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Verbs in Action: Back to the Future? Posted by on Feb 11, 2014 in binyanim, Learning Hebrew, Vocabulary

Conjugating a pa’al verb into the future tense is going to take a little bit of learning to do here. I’m going to focus on the root ס-ג-ר, which gives the idea of closing and show you how it’s done. Ready?

In the future tense, there are four prefix letters before the root. They are: אֶ, יִ, תִ or נִ. All seven binyan have these prefixes in the future tense. Here is a chart showing the form of the future tense to let you see how it looks. Don’t let it scare you yet, I’ll break it down after this.

Singular
I will close (m)   אֶסְגוֹר אֲנִי
I will close (f)   אֶסְגוֹר אֲנִי
   
You will close (m)   תִסְגוֹר אַתָּה
You will close (f)   תִסְגְרִי אַתְּ
   
He will close (m)   יִסְגוֹר הוּא
She will close (f)   תִסְגוֹר הִיא
   
Plural
We will close (m)   נִסְגוֹר אֲנַחְנוּ
We will close (f)   נִסְגוֹר אֲנַחְנוּ
     
You will close (m)   תִסְגְרוּ אַתֶּם
You will close (f)   תִסְגְרוּ אַתֶּן
   
They will close (m)   יִסְגְרוּ הֵם
They will close (f)   יִסְגְרוּ הֵן

Let’s break it down some more

If you were able to catch it, did you see how the prefixes are distributed among the different forms of ס-ג-ר? In this chart I’ll put the prefixes into a separate column so you can see and compare:

Singular
English Stem Vowels Prefix Hebrew
I (m) ְ / וֹ אֶ אֶסְגוֹר אֲנִי
I (f) ְ / וֹ אֶ אֶסְגוֹר אֲנִי
     
You (m) ְ / וֹ תִ תִסְגוֹר אַתָּה
You (f) ְ / ְ / ִי תִ תִסְגְרִי אַתְּ
     
He (m) ְ / וֹ יִ יִסְגוֹר הוּא
She (f) ְ / וֹ תִ תִסְגוֹר הִיא
     
Plural
We (m) ְ / וֹ נִ נִסְגוֹר אֲנַחְנוּ
We (f) ְ / וֹ נִ נִסְגוֹר אֲנַחְנוּ
       
You (m) ְ / ְ / וּ תִ תִסְגְרוּ אַתֶּם
You (f) ְ / ְ / וּ תִ תִסְגְרוּ אַתֶּן
     
They (m) ְ / ְ / וּ יִ יִסְגְרוּ הֵם
They (f) ְ / ְ / וּ יִ יִסְגְרוּ הֵן

Summary

For every verb in the future tense in Hebrew, we attach one of the following prefixes to the root: אֶ, תִ, יִ, נִ. They are always the first letter of the verb no matter how many other suffixes or vowel changes are made. These rules to all Hebrew verbs in all forms of binyanim.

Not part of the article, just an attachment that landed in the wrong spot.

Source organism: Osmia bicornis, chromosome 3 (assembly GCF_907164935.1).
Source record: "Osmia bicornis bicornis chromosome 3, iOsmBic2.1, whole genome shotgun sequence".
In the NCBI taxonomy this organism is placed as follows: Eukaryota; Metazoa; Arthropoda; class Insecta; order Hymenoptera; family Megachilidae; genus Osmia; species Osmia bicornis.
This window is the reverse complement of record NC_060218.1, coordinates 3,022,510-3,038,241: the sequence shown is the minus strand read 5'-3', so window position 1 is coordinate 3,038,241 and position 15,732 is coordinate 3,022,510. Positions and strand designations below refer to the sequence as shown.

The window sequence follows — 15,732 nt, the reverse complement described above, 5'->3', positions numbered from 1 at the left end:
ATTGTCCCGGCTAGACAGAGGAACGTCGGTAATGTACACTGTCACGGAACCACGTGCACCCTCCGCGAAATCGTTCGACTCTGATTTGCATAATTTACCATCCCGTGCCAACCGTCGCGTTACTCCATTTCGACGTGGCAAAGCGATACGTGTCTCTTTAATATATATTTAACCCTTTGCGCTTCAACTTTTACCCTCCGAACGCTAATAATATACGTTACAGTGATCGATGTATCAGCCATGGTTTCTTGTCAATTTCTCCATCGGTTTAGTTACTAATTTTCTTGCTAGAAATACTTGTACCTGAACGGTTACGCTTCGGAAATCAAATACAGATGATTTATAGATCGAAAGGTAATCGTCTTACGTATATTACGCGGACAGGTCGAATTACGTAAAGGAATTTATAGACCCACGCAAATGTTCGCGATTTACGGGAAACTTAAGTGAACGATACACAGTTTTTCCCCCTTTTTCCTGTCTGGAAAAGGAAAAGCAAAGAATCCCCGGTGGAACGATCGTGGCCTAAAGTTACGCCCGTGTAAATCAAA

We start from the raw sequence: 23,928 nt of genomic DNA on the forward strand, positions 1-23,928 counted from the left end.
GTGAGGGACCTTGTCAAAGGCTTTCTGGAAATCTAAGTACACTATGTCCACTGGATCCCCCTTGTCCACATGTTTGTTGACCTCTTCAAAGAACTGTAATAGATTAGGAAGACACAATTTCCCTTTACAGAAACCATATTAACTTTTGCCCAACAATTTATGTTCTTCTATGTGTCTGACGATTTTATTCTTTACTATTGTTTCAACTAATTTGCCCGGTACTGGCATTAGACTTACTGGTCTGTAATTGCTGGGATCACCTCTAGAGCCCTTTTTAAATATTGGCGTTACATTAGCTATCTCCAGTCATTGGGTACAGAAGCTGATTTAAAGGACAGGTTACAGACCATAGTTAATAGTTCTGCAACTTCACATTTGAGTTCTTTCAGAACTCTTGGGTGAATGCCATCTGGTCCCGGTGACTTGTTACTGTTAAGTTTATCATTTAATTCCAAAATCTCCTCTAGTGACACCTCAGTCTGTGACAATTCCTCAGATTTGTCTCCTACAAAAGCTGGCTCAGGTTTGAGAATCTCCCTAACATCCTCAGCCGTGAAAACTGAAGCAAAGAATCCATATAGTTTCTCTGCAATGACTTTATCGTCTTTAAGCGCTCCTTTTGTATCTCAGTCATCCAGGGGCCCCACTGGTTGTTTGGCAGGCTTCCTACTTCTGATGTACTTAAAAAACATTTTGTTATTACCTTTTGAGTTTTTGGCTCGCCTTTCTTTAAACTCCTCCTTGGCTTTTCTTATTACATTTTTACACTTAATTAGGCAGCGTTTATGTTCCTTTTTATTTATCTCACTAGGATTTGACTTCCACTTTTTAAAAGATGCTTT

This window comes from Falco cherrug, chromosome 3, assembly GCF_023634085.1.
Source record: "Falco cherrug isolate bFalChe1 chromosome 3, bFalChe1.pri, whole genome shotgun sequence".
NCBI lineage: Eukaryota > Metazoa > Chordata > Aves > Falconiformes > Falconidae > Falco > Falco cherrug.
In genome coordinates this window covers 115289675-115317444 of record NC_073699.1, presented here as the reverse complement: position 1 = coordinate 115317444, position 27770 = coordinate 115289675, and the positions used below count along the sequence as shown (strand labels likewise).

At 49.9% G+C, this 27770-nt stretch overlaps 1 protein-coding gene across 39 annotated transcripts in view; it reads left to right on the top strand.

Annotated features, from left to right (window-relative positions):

The charts above are great for printing out as a reference. But how to remember them when you don’t have the chart to look at? Luckily, there’s a way to do so:

  • For אֲנִי we add אֶ to the root.
  • For הוּא and הֵם, we add יִ to the root.
  • For אֲנַחְנוּ, we add נִ to the root.
  • For the rest of them (אַתָּה, אַתְּ, הִיא, אַתֶּם, אַתֶּן, הֵן), we add תִ to the root.

Check Yourself

Just as in the previous article, I’m giving you a word, along with the Hebrew verb root. See if you can change them into the future form.

Guard – שׁ-מ-ר
Write – כ-ת-ב
Finish – ג-מ-ר
Close – ס-ג-ר
Trust – ב-ט-ח
Learn / Study – ל-מ-ד
Send – שׁ-ל-ח
Remember – ז-כ-ר

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About the Author: Sean Young

Learning languages since 1978 and studying over 50 (achieving fluency in 10). Sean L. Young loves giving tips, advice and the secrets you need to learn a language successfully no matter what language you're learning. Currently studying Hindi and blogging his progress right here at Transparent Language - https://blogs.transparent.com/language-news.


Comments:

  1. ALF:

    Hi Sean,

    Thank you for a great post.

    Is it possible there is a mistake in the last sentence of the summary? “For the rest of them (אַתָּה, אַתְּ, הִיא, אַתֶּם, אַתֶּן, הֵן), we add תִ to the root.”

    For אַתֶּן, as shown earlier in the post, there doesn’t seem to be a Tav in the conjugation.

  2. Bob MacDonald:

    Nice clear posts on the binyanim thanks. I’ve been reading in Hebrew since 2006, a little faster today than 9 years ago – but still plenty slow. I am reading Tanach. I know – difficult and presumptuous of me. I have just discovered how easily my home-grown computer-assisted algorithms can make mistakes in parsing or interpreting a word in the Bible – so I need to learn to parse (finally). Like a 15-year old in English I am finally being forced to learn some grammar. My next exercise will be to compare these verbs – one I-guttural, two hollow, one I-Yod. יסר, סור, אסר, סיר – hope I succeed. Have you ever noted any connections in ‘meaning’ between verses that share two of their three root letters?